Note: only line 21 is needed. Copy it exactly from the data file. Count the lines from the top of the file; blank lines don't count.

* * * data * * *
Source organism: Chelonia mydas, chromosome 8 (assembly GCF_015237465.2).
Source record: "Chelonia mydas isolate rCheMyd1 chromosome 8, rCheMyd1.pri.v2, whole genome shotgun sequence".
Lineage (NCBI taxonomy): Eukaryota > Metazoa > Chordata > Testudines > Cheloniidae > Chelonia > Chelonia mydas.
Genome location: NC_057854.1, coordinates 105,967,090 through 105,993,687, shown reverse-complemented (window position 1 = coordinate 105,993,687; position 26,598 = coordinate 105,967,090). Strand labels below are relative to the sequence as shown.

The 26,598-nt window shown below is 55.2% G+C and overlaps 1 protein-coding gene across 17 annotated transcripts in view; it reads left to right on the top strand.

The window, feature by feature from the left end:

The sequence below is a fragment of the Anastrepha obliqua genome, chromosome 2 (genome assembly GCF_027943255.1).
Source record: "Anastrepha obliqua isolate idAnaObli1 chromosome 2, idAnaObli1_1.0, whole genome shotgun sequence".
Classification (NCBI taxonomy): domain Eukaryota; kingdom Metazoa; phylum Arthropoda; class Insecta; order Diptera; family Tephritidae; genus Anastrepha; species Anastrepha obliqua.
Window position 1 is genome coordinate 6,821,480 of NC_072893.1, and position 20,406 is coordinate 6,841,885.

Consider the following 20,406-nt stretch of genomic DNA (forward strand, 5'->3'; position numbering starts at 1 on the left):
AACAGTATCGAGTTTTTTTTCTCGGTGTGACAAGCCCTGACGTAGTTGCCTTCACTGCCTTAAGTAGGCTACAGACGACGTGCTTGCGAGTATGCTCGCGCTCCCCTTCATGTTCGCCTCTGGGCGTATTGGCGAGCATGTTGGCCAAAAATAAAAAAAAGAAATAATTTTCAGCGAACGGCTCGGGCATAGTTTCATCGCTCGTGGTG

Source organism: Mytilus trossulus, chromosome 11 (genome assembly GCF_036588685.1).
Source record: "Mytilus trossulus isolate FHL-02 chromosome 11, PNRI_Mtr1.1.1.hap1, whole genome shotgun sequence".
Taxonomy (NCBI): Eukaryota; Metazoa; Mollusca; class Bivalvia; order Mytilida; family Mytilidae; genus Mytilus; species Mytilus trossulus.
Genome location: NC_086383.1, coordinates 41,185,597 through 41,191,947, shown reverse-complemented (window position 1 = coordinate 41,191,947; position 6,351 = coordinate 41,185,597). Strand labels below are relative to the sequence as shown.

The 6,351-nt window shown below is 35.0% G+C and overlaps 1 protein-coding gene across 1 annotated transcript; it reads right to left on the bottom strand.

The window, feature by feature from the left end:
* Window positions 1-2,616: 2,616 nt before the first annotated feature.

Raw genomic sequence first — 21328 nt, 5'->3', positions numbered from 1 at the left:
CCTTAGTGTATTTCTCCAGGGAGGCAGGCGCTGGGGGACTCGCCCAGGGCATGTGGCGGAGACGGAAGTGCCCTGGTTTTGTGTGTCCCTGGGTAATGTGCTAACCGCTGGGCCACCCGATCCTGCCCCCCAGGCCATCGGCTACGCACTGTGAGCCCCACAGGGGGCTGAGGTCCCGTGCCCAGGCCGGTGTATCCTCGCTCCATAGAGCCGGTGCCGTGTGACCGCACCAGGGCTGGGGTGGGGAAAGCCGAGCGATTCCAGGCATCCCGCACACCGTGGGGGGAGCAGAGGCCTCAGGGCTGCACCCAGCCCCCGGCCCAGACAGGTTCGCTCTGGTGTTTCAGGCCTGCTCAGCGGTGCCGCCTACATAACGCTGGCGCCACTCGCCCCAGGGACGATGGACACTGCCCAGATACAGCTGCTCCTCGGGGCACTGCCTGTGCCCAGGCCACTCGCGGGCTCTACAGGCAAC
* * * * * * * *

CCTTAGTGTATTTCTCCAGGGAGGCAGGCGCTGGGGGACTCGCCCAGGGCATGTGGCGGAGACGGAAGTGCCCTGGTTTTGTGTGTCCCTGGGTAATGTGCTAACCGCTGGGCCACCCGATCCTGCCCCCCAGGCCATCGGCTACGCACTGTGAGCCCCACAGGGGGCTGAGGTCCCGTGCCCAGGCCGGTGTATCCTCGCTCCATAGAGCCGGTGCCGTGTGACCGCACCAGGGCTGGGGTGGGGAAAGCCGAGCGATTCCAGGCATCCCGCACACCGTGGGGGGAGCAGAGGCCTCAGGGCTGCACCCAGCCCCCGGCCCAGACAGGTTCGCTCTGGTGTTTCAGGCCTGCTCAGCGGTGCCGCCTACATAACGCTGGCGCCACTCGCCCCAGGGACGATGGACACTGCCCAGATACAGCTGCTCCTCGGGGCACTGCCTGTGCCCAGGCCACTCGCGGGCTCTACAGGCAAC